It may not feel like the best news Nicholas Kristof could get, but it almost certainly is. According to Oregon secretary of state Shemia Fagan, the once-and-future New York Times columnist doesn’t meet the residency requirement for his planned gubernatorial bid. In fact, he doesn’t even come close:
Democratic gubernatorial hopeful Nick Kristof does not meet Oregon’s residency requirement to qualify to run for governor, Secretary of State Shemia Fagan announced Thursday morning.
Fagan offered no specifics about why her administration found Kristof did not meet the three year residency requirement, which a previous secretary of state and Oregon courts have interpreted with deference to candidates.
“In this instance, the candidate clearly does not meet the constitutional requirement to run or serve as governor of Oregon,” Fagan said in a press release.
Well, there’s “deference,” and there’s complete refusal to enforce residency provisions. Fagan might have offered some deference had Kristof’s residency been a few months on one side or the other of the requirement. However, Kristof’s voting record put him 3,000 miles away two years prior to the upcoming election:
Kristof filed to run for governor on Dec. 20 but even before he filed, a lawyer for Fagan questioned how the former columnist could meet the requirement since he voted in New York in November 2020, well after the Nov. 8, 2019, deadline for a 2022 candidate for governor to establish Oregon residency.
Yeah, there’s not much “deference” to be had here, other than a complete capitulation. And if Fagan refused to enforce the constitutional three-year residency requirement, the other Democratic primary candidates would likely have taken the state to court to force it to deny Kristof’s application.
Fagan’s office warned Kristof’s campaign attorney of the problem five weeks ago. They suggested that Kristof accelerate his application so any denial would come early enough to conduct a court challenge:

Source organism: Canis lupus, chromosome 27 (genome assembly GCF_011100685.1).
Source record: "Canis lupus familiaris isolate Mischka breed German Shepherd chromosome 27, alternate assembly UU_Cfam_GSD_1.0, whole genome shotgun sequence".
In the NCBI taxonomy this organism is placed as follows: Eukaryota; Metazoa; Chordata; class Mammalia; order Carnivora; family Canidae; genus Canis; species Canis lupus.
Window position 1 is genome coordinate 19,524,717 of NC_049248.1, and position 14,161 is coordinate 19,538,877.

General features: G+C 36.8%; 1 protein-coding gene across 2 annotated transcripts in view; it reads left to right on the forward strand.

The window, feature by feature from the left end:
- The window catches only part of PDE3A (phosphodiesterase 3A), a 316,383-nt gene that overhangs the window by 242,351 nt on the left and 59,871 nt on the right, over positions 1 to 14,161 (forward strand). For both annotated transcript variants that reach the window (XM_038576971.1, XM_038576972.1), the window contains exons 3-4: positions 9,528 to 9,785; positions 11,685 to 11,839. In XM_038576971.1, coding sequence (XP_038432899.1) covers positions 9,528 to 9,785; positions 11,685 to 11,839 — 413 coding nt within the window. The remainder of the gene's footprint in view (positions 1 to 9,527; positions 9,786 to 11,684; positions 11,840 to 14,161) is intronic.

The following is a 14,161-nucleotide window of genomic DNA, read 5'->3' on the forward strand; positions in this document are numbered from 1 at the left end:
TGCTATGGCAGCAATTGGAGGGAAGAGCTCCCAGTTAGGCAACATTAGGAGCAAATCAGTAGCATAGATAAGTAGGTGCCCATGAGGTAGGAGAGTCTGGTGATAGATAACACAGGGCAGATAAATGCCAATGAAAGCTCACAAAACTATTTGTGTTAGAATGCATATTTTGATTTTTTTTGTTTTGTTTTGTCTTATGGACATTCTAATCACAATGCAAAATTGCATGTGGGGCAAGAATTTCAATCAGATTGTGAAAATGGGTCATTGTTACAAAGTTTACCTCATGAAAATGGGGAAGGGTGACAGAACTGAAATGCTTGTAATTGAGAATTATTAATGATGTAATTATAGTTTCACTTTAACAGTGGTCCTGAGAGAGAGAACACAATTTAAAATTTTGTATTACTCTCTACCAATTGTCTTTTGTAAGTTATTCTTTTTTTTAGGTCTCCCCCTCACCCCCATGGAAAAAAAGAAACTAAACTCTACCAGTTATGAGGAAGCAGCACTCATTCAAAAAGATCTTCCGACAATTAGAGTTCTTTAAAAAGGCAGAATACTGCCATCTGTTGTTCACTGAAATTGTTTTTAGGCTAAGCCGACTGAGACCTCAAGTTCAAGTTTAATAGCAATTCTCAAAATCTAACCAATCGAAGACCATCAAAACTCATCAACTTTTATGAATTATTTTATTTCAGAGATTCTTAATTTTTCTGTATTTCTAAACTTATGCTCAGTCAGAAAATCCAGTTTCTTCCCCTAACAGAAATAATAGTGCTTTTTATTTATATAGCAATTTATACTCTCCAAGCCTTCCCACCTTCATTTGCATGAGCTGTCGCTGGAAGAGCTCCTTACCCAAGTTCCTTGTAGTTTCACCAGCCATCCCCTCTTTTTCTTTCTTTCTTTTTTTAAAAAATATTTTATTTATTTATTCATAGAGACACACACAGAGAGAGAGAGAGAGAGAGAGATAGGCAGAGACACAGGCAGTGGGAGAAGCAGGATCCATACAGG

The agency does not decide whether any person is qualified for office before they file their candidacy and have the opportunity to respond to any questions from the Elections Division. But media reports (and your substantial published memo) suggest that determining Mr. Kristof’s residency may not be as simple as consulting the OCVR database and checking a box.
Because the matter likely requires legal interpretation, it is possible that someone – whether Mr. Kristof or someone else – will disagree with the decision, whatever that might be, and seek to appeal it under ORS 246.910. Such appeals are filed in circuit court; given the novelty of these issues, they might then go to one or more appellate courts. As all lawyers know, appeals take time. The courts, not the litigants, decide how much time. It would not be surprising at all for a final resolution to take months.
In short, Mr. Kristof’s candidacy could reasonably generate an extended legal challenge, whether or not there is a determination that he meets minimum qualifications for office. A legal challenge could take months. Statute requires Oregon’s county clerks to print ballots by March 17, 61 days before the May 2022 primary. That deadline is three-and-a-half months away, a period that includes the winter holiday season.
Let the court games begin! Courts might accelerate their review of a challenge by Team Kristof with these deadlines in mind, of course, but the SOS office was right to warn of the issue when it did. This could drag out for a while, and it could involve a lot of nasty infighting within the Democratic Party in Oregon even apart from the primary competition. In a more competitive state that would boost Republican chances at the office, but Oregon’s reliably blue, so it might only provide some entertainment value and nothing more.
At some point, though, Kristof should reallllly consider whether any of this is worth the effort. Kristof’s reliably on the Left, but so will any nominee Democrats produce in this primary, and most of his competitors have more experience in actual politicking than he does. Spending decades as a newsman and columnist at the NYT does not provide a solid grounding for executive potential in managing vast bureaucracies in state government.
More to the point, Kristof had more potential to do good at his previous perch as a columnist focusing on the downtrodden here and abroad. While our politics are vastly different, Kristof did a good job of shining a light on the dispossessed and forgotten and at least put pressure on policymakers to respond to those issues. That’s a unique position of influence that is Kristof’s alone, while plenty of others who have lived in Oregon for at least the last three years are at least as qualified to govern, if not more so. Why leave that behind only to end up having to solve Portland’s problems, since Portland clearly can’t solve them on their own?
Rather than fight to get on a ballot, maybe Kristof can use this as an opportunity to reconsider why he left his unique perch in the first place.